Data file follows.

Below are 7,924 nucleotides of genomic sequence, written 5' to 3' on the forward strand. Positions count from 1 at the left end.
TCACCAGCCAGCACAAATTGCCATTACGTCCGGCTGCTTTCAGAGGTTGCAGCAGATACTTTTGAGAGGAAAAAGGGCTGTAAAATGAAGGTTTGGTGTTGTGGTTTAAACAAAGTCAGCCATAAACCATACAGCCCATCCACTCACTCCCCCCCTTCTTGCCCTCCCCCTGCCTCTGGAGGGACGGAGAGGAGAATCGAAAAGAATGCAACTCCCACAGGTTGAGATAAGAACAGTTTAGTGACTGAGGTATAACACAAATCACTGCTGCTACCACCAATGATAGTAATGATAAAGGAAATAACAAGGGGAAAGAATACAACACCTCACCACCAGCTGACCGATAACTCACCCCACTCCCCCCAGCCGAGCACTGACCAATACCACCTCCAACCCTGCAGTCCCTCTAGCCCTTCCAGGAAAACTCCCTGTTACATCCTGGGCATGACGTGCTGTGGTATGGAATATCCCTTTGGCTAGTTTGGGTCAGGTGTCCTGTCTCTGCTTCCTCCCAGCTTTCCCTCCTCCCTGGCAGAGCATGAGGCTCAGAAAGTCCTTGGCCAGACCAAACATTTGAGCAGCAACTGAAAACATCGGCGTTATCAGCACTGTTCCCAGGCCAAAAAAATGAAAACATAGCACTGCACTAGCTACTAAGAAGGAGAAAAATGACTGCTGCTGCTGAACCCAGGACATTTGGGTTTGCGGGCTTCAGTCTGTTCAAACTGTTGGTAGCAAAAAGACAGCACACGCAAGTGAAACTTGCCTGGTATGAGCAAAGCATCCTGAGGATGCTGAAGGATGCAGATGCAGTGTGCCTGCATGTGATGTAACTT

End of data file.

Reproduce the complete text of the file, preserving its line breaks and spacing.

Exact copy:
Below are 7,924 nucleotides of genomic sequence, written 5' to 3' on the forward strand. Positions count from 1 at the left end.
TCACCAGCCAGCACAAATTGCCATTACGTCCGGCTGCTTTCAGAGGTTGCAGCAGATACTTTTGAGAGGAAAAAGGGCTGTAAAATGAAGGTTTGGTGTTGTGGTTTAAACAAAGTCAGCCATAAACCATACAGCCCATCCACTCACTCCCCCCCTTCTTGCCCTCCCCCTGCCTCTGGAGGGACGGAGAGGAGAATCGAAAAGAATGCAACTCCCACAGGTTGAGATAAGAACAGTTTAGTGACTGAGGTATAACACAAATCACTGCTGCTACCACCAATGATAGTAATGATAAAGGAAATAACAAGGGGAAAGAATACAACACCTCACCACCAGCTGACCGATAACTCACCCCACTCCCCCCAGCCGAGCACTGACCAATACCACCTCCAACCCTGCAGTCCCTCTAGCCCTTCCAGGAAAACTCCCTGTTACATCCTGGGCATGACGTGCTGTGGTATGGAATATCCCTTTGGCTAGTTTGGGTCAGGTGTCCTGTCTCTGCTTCCTCCCAGCTTTCCCTCCTCCCTGGCAGAGCATGAGGCTCAGAAAGTCCTTGGCCAGACCAAACATTTGAGCAGCAACTGAAAACATCGGCGTTATCAGCACTGTTCCCAGGCCAAAAAAATGAAAACATAGCACTGCACTAGCTACTAAGAAGGAGAAAAATGACTGCTGCTGCTGAACCCAGGACATTTGGGTTTGCGGGCTTCAGTCTGTTCAAACTGTTGGTAGCAAAAAGACAGCACACGCAAGTGAAACTTGCCTGGTATGAGCAAAGCATCCTGAGGATGCTGAAGGATGCAGATGCAGTGTGCCTGCATGTGATGTAACTT